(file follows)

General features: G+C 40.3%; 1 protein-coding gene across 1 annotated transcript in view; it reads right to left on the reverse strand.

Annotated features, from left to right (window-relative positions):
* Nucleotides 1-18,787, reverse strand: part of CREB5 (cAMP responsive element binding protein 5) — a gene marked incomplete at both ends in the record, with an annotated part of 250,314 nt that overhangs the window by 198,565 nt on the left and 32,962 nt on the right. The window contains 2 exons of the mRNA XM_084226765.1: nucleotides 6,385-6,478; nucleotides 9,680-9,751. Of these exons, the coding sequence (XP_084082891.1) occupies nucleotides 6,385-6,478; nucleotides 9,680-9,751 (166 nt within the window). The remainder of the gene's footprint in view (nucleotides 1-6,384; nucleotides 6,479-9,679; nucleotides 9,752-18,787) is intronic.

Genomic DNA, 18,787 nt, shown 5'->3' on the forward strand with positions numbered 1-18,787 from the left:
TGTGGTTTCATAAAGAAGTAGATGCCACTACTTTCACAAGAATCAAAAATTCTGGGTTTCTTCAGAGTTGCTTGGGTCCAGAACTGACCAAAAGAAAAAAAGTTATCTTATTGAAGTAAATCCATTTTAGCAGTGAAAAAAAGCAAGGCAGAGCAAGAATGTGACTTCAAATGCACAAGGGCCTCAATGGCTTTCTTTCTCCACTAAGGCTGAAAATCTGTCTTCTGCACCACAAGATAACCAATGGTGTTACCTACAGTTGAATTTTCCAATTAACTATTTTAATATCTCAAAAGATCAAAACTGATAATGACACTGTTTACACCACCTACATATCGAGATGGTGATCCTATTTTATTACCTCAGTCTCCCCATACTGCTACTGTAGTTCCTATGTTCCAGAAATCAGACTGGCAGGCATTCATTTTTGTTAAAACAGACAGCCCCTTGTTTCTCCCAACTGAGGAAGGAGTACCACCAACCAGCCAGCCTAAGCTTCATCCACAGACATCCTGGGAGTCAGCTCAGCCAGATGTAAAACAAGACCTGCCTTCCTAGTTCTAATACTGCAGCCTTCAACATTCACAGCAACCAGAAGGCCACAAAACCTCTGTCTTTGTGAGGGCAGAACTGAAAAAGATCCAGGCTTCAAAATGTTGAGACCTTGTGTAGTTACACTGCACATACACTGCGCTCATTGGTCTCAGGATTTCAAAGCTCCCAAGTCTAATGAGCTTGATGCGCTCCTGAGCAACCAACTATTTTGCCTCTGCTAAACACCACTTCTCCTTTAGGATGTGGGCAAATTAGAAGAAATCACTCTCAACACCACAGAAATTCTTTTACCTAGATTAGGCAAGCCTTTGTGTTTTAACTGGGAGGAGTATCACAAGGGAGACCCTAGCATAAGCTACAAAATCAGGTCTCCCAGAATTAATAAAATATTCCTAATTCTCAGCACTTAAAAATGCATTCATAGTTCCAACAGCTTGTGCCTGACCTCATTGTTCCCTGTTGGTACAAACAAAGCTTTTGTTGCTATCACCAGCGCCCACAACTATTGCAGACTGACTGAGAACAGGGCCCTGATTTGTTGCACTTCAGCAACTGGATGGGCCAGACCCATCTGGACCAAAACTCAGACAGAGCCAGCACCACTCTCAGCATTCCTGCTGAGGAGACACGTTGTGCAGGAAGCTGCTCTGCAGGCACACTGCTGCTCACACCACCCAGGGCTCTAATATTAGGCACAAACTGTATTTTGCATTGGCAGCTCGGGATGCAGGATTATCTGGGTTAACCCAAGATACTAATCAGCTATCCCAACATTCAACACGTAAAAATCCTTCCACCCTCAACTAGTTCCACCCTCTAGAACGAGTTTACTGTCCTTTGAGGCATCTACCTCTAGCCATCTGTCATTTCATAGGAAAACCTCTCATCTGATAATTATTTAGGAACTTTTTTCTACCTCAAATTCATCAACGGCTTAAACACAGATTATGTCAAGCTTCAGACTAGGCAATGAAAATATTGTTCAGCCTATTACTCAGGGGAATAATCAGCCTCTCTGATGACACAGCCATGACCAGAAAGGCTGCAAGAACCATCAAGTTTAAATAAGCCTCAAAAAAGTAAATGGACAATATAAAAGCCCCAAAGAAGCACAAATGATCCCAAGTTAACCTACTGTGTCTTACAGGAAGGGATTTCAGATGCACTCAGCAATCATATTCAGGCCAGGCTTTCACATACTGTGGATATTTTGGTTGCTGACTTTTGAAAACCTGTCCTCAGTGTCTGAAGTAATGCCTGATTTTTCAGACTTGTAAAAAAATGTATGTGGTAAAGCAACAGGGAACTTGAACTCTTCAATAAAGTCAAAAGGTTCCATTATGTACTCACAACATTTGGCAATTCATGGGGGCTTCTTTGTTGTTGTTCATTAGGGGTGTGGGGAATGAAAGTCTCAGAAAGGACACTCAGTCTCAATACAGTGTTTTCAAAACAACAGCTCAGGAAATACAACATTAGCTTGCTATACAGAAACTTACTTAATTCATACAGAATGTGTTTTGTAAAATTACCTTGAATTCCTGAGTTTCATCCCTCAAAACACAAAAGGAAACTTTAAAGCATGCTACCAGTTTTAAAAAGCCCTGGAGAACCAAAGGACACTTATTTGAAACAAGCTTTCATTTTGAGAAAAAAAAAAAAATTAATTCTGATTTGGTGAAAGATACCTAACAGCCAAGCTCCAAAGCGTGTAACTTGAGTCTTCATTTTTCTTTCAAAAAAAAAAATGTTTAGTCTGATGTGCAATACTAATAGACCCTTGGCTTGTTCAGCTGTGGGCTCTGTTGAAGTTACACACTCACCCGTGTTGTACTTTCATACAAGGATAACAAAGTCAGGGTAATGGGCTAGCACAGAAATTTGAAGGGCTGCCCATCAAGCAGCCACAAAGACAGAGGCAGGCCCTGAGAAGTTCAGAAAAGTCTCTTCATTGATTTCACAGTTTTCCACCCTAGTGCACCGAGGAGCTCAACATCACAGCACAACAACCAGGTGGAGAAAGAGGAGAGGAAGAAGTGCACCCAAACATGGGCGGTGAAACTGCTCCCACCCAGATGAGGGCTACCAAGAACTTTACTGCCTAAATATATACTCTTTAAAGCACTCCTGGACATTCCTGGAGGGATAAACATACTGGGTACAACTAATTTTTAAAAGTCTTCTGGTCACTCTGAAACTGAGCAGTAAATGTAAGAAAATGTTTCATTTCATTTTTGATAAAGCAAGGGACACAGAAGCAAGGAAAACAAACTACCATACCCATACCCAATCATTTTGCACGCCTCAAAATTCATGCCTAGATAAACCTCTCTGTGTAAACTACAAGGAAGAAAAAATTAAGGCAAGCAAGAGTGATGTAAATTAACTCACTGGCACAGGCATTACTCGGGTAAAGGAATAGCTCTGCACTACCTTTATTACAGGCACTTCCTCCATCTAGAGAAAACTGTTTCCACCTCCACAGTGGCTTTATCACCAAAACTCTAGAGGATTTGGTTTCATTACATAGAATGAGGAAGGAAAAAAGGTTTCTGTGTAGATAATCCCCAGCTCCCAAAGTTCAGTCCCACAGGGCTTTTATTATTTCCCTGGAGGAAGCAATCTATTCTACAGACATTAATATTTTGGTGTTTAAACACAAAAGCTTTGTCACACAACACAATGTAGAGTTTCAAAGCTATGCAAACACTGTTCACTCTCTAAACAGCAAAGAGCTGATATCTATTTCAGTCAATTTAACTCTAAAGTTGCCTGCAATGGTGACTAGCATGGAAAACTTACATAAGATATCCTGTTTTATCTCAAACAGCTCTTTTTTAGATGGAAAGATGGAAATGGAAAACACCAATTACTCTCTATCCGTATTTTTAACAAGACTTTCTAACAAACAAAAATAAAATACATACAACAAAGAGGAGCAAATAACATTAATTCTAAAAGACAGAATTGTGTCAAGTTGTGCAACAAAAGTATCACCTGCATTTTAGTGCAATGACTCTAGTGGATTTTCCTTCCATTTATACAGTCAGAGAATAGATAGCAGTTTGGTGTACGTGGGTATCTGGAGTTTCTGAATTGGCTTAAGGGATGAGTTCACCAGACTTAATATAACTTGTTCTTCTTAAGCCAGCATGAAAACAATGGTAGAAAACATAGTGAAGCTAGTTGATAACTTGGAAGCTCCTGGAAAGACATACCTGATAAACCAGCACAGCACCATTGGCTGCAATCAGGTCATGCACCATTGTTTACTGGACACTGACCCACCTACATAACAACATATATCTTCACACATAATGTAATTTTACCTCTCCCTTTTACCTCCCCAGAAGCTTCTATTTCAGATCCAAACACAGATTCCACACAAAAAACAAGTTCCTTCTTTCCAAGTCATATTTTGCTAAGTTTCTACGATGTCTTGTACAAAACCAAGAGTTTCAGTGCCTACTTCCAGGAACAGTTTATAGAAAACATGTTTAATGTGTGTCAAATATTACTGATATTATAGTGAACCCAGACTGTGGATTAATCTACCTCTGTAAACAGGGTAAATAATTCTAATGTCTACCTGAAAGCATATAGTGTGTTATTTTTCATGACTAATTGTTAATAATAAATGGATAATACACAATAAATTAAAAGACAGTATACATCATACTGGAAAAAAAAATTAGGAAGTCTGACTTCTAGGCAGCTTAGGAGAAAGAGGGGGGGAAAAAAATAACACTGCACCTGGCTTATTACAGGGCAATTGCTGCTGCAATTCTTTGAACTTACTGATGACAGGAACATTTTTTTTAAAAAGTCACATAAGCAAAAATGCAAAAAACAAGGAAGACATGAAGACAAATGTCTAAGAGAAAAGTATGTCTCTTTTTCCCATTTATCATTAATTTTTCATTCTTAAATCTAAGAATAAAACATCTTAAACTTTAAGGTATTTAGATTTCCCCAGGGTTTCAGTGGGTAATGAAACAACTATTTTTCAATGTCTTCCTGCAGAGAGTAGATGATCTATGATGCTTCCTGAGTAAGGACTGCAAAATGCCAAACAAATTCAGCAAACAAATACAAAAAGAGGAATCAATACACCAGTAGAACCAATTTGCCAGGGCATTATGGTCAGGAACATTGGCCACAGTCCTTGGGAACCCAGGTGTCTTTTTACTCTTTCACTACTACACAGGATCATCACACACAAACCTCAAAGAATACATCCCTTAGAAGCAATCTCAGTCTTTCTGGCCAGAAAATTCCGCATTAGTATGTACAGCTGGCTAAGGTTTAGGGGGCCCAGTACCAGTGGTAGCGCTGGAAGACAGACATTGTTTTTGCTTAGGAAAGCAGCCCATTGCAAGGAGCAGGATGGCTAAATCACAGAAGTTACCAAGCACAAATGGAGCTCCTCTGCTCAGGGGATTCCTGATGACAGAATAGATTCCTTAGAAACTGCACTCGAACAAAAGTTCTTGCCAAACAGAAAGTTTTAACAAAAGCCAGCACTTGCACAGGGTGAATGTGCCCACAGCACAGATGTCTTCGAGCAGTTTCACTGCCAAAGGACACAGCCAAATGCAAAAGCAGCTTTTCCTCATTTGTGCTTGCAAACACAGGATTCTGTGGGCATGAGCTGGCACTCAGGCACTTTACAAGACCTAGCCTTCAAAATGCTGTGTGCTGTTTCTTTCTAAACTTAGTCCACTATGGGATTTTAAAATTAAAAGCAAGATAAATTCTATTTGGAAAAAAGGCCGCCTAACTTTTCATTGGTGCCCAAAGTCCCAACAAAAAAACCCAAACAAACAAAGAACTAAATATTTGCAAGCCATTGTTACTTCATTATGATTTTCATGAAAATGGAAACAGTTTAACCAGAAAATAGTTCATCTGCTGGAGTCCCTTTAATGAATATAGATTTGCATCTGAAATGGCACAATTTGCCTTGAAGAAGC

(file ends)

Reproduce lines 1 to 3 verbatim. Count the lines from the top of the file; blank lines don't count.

General features: G+C 40.3%; 1 protein-coding gene across 1 annotated transcript in view; it reads right to left on the reverse strand.

Annotated features, from left to right (window-relative positions):
* Nucleotides 1-18,787, reverse strand: part of CREB5 (cAMP responsive element binding protein 5) — a gene marked incomplete at both ends in the record, with an annotated part of 250,314 nt that overhangs the window by 198,565 nt on the left and 32,962 nt on the right. The window contains 2 exons of the mRNA XM_084226765.1: nucleotides 6,385-6,478; nucleotides 9,680-9,751. Of these exons, the coding sequence (XP_084082891.1) occupies nucleotides 6,385-6,478; nucleotides 9,680-9,751 (166 nt within the window). The remainder of the gene's footprint in view (nucleotides 1-6,384; nucleotides 6,479-9,679; nucleotides 9,752-18,787) is intronic.